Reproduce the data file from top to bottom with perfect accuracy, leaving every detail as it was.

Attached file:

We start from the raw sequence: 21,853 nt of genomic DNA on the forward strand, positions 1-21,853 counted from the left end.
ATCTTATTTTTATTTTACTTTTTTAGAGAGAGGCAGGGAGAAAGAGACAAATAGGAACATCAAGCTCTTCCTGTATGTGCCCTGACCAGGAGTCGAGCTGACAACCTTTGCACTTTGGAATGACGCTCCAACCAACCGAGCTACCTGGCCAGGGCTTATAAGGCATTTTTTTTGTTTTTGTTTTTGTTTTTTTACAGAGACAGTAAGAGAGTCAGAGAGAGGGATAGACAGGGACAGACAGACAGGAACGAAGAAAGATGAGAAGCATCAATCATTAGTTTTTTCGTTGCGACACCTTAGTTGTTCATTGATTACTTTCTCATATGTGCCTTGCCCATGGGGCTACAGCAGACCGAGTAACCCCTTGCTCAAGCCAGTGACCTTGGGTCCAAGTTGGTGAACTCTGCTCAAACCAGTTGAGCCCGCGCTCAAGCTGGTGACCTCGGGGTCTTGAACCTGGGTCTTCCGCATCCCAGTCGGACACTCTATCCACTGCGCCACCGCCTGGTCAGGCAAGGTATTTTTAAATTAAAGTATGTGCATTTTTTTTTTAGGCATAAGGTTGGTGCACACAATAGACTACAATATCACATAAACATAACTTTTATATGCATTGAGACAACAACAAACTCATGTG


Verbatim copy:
We start from the raw sequence: 21,853 nt of genomic DNA on the forward strand, positions 1-21,853 counted from the left end.
ATCTTATTTTTATTTTACTTTTTTAGAGAGAGGCAGGGAGAAAGAGACAAATAGGAACATCAAGCTCTTCCTGTATGTGCCCTGACCAGGAGTCGAGCTGACAACCTTTGCACTTTGGAATGACGCTCCAACCAACCGAGCTACCTGGCCAGGGCTTATAAGGCATTTTTTTTGTTTTTGTTTTTGTTTTTTTACAGAGACAGTAAGAGAGTCAGAGAGAGGGATAGACAGGGACAGACAGACAGGAACGAAGAAAGATGAGAAGCATCAATCATTAGTTTTTTCGTTGCGACACCTTAGTTGTTCATTGATTACTTTCTCATATGTGCCTTGCCCATGGGGCTACAGCAGACCGAGTAACCCCTTGCTCAAGCCAGTGACCTTGGGTCCAAGTTGGTGAACTCTGCTCAAACCAGTTGAGCCCGCGCTCAAGCTGGTGACCTCGGGGTCTTGAACCTGGGTCTTCCGCATCCCAGTCGGACACTCTATCCACTGCGCCACCGCCTGGTCAGGCAAGGTATTTTTAAATTAAAGTATGTGCATTTTTTTTTTAGGCATAAGGTTGGTGCACACAATAGACTACAATATCACATAAACATAACTTTTATATGCATTGAGACAACAACAAACTCATGTG